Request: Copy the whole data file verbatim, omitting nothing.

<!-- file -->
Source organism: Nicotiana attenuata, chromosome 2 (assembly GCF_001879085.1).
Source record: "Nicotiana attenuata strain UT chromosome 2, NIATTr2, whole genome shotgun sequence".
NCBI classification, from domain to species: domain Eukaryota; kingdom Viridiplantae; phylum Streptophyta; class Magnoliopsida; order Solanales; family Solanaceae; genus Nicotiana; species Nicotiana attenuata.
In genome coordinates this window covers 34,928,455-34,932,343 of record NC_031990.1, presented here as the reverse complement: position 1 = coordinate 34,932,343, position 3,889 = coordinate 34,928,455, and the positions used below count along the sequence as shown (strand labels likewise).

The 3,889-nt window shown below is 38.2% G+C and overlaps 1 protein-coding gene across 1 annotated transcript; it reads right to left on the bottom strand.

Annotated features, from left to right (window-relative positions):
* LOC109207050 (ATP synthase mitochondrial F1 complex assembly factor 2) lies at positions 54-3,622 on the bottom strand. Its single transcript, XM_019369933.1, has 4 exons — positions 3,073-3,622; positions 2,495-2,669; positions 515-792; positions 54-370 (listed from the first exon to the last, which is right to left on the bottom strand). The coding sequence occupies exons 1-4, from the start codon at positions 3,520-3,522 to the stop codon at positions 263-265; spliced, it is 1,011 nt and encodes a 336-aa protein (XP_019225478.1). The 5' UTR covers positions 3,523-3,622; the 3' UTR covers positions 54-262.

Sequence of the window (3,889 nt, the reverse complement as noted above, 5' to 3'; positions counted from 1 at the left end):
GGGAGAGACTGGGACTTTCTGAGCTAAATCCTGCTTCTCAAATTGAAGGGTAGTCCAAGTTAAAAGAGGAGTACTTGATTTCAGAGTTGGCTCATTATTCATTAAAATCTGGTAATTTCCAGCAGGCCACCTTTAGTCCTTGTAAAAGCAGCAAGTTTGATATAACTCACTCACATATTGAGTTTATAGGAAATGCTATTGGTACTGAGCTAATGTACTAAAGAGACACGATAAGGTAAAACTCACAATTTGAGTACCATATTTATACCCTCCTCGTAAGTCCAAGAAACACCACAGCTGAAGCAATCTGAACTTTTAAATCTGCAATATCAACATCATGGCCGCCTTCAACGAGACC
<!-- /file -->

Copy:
Source organism: Nicotiana attenuata, chromosome 2 (assembly GCF_001879085.1).
Source record: "Nicotiana attenuata strain UT chromosome 2, NIATTr2, whole genome shotgun sequence".
NCBI classification, from domain to species: domain Eukaryota; kingdom Viridiplantae; phylum Streptophyta; class Magnoliopsida; order Solanales; family Solanaceae; genus Nicotiana; species Nicotiana attenuata.
In genome coordinates this window covers 34,928,455-34,932,343 of record NC_031990.1, presented here as the reverse complement: position 1 = coordinate 34,932,343, position 3,889 = coordinate 34,928,455, and the positions used below count along the sequence as shown (strand labels likewise).

The 3,889-nt window shown below is 38.2% G+C and overlaps 1 protein-coding gene across 1 annotated transcript; it reads right to left on the bottom strand.

Annotated features, from left to right (window-relative positions):
* LOC109207050 (ATP synthase mitochondrial F1 complex assembly factor 2) lies at positions 54-3,622 on the bottom strand. Its single transcript, XM_019369933.1, has 4 exons — positions 3,073-3,622; positions 2,495-2,669; positions 515-792; positions 54-370 (listed from the first exon to the last, which is right to left on the bottom strand). The coding sequence occupies exons 1-4, from the start codon at positions 3,520-3,522 to the stop codon at positions 263-265; spliced, it is 1,011 nt and encodes a 336-aa protein (XP_019225478.1). The 5' UTR covers positions 3,523-3,622; the 3' UTR covers positions 54-262.

Sequence of the window (3,889 nt, the reverse complement as noted above, 5' to 3'; positions counted from 1 at the left end):
GGGAGAGACTGGGACTTTCTGAGCTAAATCCTGCTTCTCAAATTGAAGGGTAGTCCAAGTTAAAAGAGGAGTACTTGATTTCAGAGTTGGCTCATTATTCATTAAAATCTGGTAATTTCCAGCAGGCCACCTTTAGTCCTTGTAAAAGCAGCAAGTTTGATATAACTCACTCACATATTGAGTTTATAGGAAATGCTATTGGTACTGAGCTAATGTACTAAAGAGACACGATAAGGTAAAACTCACAATTTGAGTACCATATTTATACCCTCCTCGTAAGTCCAAGAAACACCACAGCTGAAGCAATCTGAACTTTTAAATCTGCAATATCAACATCATGGCCGCCTTCAACGAGACC